Turkey Tail Mushrooms: A Simple Identification Technique for Beginning Foragers


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Turkey Tail Mushrooms: A Simple Identification Technique for Beginning Foragers

Turkey Tail Mushrooms: A Simple Identification Technique for Beginning Foragers

Turkey Tail Mushrooms: Then & Now 


Turkey Tail is a common polypore mushroom that has become popular among nature lovers and foragers of all kinds. It’s roots trace back to the folk remedies of Eastern Asiatic and Native American cultures who consumed the mushroom for its purported health benefits.* Herbal practices within these civilizations used Turkey Tail Mushrooms specifically to help support the upper respiratory, digestive, and urinary tracts.* Turkey tails have been known for their immune-system supporting properties.* Their use has prevailed into our modern culture; where humans continue to seek them out due to their adaptogenic qualities and digestive health support.* For this reason, Turkey Tail mushroom has been added to our Daily 10 Tincture. Unlike other kinds of popular mushrooms, Turkey Tails are not edible and are typically made into a decoction and consumed as a tea or tincture.  

Simple ID:

The beautiful concentric rings of colors present in this mushroom reliably describe its scientific name: Trametes versicolor, meaning of several colors, doesn’t fail to draw the eyes of many spectators. Not only are Turkey Tail mushrooms visually pleasing, but they are also easy to find! This mushroom grows year round and is typically found on decomposable hardwood logs throughout the woods. The only hard part about Turkey Tail mushrooms may be properly identifying them as there are a surprising amount of look-alikes. Proper mushroom identification can be confusing and like many other pastimes takes time to get reliably good at. However, a simple identification checklist can help you rule out some of the most common faux Turkey Tails. The following four steps are quick and easy to memorize as an aid during your mushroom hunting adventures!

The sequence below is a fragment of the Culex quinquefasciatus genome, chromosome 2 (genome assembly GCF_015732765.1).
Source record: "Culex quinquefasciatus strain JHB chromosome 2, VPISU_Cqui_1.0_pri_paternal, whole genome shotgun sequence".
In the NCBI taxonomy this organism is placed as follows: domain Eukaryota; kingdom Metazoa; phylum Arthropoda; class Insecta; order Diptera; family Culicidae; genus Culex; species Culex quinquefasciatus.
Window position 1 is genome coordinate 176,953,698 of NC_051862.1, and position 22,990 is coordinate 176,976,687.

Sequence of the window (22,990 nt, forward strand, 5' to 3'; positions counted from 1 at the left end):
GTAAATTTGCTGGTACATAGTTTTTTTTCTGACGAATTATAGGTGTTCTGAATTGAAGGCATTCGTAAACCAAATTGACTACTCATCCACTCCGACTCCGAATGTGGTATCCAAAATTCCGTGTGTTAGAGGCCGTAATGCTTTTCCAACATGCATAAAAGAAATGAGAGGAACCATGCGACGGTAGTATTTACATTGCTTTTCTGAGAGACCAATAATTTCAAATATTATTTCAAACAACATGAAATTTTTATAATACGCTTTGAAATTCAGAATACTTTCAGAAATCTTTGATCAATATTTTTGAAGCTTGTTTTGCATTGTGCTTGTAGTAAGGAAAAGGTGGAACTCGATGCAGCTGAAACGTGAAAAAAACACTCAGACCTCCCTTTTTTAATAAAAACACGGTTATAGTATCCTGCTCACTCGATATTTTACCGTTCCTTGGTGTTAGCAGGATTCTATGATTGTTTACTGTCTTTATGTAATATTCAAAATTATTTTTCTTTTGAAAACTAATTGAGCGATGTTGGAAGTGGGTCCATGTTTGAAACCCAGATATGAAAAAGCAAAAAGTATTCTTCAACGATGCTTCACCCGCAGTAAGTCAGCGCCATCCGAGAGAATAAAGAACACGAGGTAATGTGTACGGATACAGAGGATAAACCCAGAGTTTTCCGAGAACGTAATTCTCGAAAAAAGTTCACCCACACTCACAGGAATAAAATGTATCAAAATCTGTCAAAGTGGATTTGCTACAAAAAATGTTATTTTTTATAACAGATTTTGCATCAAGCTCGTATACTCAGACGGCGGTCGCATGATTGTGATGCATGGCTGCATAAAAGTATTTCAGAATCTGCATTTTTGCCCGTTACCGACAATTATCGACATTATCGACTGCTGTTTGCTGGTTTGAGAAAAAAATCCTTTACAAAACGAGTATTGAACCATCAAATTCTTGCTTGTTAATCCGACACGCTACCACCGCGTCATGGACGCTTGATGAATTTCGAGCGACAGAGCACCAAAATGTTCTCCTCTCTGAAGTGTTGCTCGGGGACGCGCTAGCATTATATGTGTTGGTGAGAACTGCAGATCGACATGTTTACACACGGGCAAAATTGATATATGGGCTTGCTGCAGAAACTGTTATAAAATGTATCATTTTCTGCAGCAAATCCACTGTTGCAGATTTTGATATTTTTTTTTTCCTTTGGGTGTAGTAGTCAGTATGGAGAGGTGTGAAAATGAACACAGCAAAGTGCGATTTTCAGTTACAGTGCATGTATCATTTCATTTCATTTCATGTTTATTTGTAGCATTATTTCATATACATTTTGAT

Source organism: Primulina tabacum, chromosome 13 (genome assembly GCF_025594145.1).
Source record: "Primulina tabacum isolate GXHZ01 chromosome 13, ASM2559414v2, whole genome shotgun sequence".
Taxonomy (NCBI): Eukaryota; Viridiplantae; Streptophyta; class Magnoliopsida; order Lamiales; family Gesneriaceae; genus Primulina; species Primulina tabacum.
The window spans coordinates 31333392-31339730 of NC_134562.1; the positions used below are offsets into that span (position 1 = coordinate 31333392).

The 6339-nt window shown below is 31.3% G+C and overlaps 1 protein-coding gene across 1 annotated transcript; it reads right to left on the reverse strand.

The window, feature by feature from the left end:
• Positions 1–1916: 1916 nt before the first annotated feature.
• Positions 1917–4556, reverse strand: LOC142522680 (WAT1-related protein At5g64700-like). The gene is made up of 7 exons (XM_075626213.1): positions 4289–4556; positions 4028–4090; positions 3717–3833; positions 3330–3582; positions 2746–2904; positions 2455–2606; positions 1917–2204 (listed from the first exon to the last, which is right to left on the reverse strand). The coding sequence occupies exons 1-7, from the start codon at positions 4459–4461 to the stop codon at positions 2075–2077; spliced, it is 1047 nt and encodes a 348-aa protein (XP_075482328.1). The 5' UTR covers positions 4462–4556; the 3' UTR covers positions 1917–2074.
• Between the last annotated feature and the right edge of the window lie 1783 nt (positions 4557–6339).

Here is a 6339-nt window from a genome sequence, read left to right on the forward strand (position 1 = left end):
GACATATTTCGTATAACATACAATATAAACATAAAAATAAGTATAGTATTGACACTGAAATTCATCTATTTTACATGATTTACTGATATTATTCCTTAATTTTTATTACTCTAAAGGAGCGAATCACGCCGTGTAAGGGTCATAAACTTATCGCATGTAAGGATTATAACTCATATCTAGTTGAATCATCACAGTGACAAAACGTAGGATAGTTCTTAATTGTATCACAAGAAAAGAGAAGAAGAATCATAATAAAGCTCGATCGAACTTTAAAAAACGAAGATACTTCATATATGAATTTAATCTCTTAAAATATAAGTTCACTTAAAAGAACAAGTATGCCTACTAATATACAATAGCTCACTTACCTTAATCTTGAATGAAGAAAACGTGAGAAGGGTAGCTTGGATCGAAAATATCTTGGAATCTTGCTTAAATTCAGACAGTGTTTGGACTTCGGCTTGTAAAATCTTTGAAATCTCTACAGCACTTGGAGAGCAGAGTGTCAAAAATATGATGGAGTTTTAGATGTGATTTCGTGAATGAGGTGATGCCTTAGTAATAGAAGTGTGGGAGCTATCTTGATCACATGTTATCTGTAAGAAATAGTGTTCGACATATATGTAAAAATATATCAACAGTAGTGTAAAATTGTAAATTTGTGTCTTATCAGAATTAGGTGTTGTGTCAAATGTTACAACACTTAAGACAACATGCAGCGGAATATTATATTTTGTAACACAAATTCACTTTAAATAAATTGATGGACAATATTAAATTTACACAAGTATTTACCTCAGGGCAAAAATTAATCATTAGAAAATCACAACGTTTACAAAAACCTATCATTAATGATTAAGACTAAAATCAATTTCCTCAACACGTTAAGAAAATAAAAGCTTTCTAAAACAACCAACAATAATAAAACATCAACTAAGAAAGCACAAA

1. First and foremost, flip the underside of your presumed Turkey Tail mushroom and look for the presence of small pores. Turkey Tail mushrooms should have pores on the underside, if the underside is smooth these mushrooms may actually be “false Turkey Tails” or Stereum ostrae, a type of crust fungus.

2. Second, take a closer look. How big are the pores? The pores should be very small; they should be approximately 3-8 pores per millimeter to be classified as true Turkey Tail mushrooms. For measurement a good trick would be to use a ballpoint pen. Put the pen next to the pores with the tip facing up. The tip should cover at least 3+ pores. If it covers less than three points, the mushroom may be another species of Trametes. If it does, you’re likely to have found yourself a Turkey Tail!

3. Third, touch the surface of the mushroom. It should feel slightly fuzzy, similar to the texture of velvet. True Turkey Tail mushrooms should also be thin and flexible, which can also tell you how fresh they are, as mushrooms age they become hard and rigid. If the mushroom you're examining is hard or rigid than it might be another type such as Trametes ochracea.  




4. Fourth, observe the caps of the mushroom. Are there rings of varying color? If so, the colors should be starkly contrasting and distinctive between one another to indicate a true turkey tail. 


These steps are a great starting point to Turkey Tail mushroom identification. For a more in-depth foraging experience, identification books and field guides can be particularly helpful. Some favorites are:


Mushrooms of the Pacific Northwest by Joe Ammirati and Steve Trudeli 


North American Mushrooms by Orson K. Miller Jr. 

Mushroom foraging is a fun way to get more in touch with nature and the species present in our environment. This can be viewed as an opportunity to connect our communities and disconnect from the doom-scrolling of social media. We can learn more from what these mushrooms can teach us through a true hands on approach. 


Written by: Maria Orozco 


*The statements made on this website have not been evaluated by the FDA (U.S. Food & Drug Administration). The products sold on this website are not intended to diagnose, treat, cure, or prevent any disease. The information provided by this website or this company is not a substitute for a face-to-face consultation with your physician, and should not be construed as individual medical advice.

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